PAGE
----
Giving it a theme park feel

  • This implies that in order to trigger motion for the player curiosity needs to be stimulated. This is generally done using landmarks and rewards, by carefully measuring things like:
  • Distances between events
  • Location gravitational pool
  • Location novelty (how fast does the attraction loses it’s appeal)
  • Proximity of other attractions
  • Creating a closed loop circuit that keeps the player in the loop (and in the game) by continuously cycling the content of these areas so the player always has something to do.

Cutting away the unnecessary bloat manifested through too much filler space

This has multiple reasons why it’s needed:

  • It’s not viable to build spaces that are realistic in size due to time, cost, and tech constraints.
  • Usually it takes between 2–4 years (maybe more) to build a virtual city and depends greatly on how many people are working on it, their level of skill, the tech available, the artistic ambitions, etc. The less you have of all of all of those the longer it might take.
  • Also factoring in the necessary QA/QC time needed to check, report bugs and the Dev allocated time to fix these bugs.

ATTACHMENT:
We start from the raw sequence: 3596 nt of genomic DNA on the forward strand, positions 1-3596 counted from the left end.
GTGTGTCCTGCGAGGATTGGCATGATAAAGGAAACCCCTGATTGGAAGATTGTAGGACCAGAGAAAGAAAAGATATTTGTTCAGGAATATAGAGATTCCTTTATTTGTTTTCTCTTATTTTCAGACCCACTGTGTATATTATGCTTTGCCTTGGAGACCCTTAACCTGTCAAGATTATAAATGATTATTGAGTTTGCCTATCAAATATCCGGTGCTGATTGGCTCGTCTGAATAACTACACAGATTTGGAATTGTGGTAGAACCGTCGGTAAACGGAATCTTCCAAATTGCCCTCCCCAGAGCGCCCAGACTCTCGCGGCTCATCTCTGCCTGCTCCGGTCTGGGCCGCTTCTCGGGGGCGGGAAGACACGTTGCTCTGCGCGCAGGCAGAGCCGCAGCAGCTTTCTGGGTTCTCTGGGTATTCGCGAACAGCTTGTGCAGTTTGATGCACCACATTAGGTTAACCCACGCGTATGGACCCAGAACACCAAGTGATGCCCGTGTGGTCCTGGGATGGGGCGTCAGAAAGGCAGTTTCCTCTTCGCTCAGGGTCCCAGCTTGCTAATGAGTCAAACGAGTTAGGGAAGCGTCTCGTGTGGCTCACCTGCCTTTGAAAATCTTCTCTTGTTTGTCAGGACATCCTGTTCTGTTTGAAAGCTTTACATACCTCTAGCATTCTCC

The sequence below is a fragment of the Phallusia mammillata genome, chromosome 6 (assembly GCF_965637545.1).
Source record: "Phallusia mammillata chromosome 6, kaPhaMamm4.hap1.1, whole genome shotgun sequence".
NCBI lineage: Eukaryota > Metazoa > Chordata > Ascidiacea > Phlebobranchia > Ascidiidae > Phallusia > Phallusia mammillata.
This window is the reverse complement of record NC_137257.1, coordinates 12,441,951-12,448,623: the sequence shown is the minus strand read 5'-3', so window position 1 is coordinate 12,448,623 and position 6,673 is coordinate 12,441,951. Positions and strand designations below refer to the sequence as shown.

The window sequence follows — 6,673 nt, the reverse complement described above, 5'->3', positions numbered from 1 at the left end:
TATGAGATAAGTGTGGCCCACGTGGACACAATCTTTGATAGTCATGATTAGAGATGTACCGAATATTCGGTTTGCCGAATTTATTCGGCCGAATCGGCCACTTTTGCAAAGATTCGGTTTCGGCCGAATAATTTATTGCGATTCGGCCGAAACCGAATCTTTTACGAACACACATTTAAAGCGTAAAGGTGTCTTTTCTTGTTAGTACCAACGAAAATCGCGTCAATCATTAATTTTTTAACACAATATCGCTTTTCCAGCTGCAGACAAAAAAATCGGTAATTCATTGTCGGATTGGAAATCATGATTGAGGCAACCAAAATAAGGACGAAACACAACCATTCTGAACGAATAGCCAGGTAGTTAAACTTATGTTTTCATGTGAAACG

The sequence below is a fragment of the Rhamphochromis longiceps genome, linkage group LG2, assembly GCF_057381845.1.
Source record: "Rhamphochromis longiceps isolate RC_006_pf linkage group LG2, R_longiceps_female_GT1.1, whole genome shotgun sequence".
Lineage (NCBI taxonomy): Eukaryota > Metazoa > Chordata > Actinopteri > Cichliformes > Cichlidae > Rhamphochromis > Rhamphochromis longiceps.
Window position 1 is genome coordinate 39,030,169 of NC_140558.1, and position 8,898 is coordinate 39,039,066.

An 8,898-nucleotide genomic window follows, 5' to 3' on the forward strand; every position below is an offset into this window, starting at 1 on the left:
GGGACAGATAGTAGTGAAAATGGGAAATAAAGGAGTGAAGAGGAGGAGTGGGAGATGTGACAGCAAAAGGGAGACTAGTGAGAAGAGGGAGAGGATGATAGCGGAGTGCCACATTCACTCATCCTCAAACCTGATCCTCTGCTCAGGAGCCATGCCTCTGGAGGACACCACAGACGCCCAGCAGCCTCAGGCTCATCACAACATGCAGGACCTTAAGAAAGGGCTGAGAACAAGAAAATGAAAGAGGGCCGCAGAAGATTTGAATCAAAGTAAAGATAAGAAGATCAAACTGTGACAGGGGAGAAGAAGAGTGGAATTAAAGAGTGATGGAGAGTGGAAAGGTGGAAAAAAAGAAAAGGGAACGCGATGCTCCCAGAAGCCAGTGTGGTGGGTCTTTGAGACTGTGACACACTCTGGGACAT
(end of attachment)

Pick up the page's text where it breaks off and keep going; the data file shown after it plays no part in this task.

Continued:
• And of course how well these things tie together in a management game plan for that duration.
  • Some of them serve gameplay purposes (maybe half) while the others are purely cosmetic.
  • The purpose has been strongly tilted into making it a fun place to drive around and sight see.
  • I feel like with such a great amount of depth and research put into developing these areas the game would have benefited with some sort of Landmark Collection/Description Feature.
  • In spite of that I found it really compelling to explore the streets, drive around, take shortcuts through back alleys and discover hidden gems, looking at them and the going to google maps and looking around those places on the real map, and then researching them in Wikipedia.
  • It really gave the game a new level of depth that I wish more people would be able to experience.

As a level designer I am not a creator, I am a facilitator. Senior Open World Designer @MassiveEntertainment. #Leveldesign #Open World #Design @notimetoulose.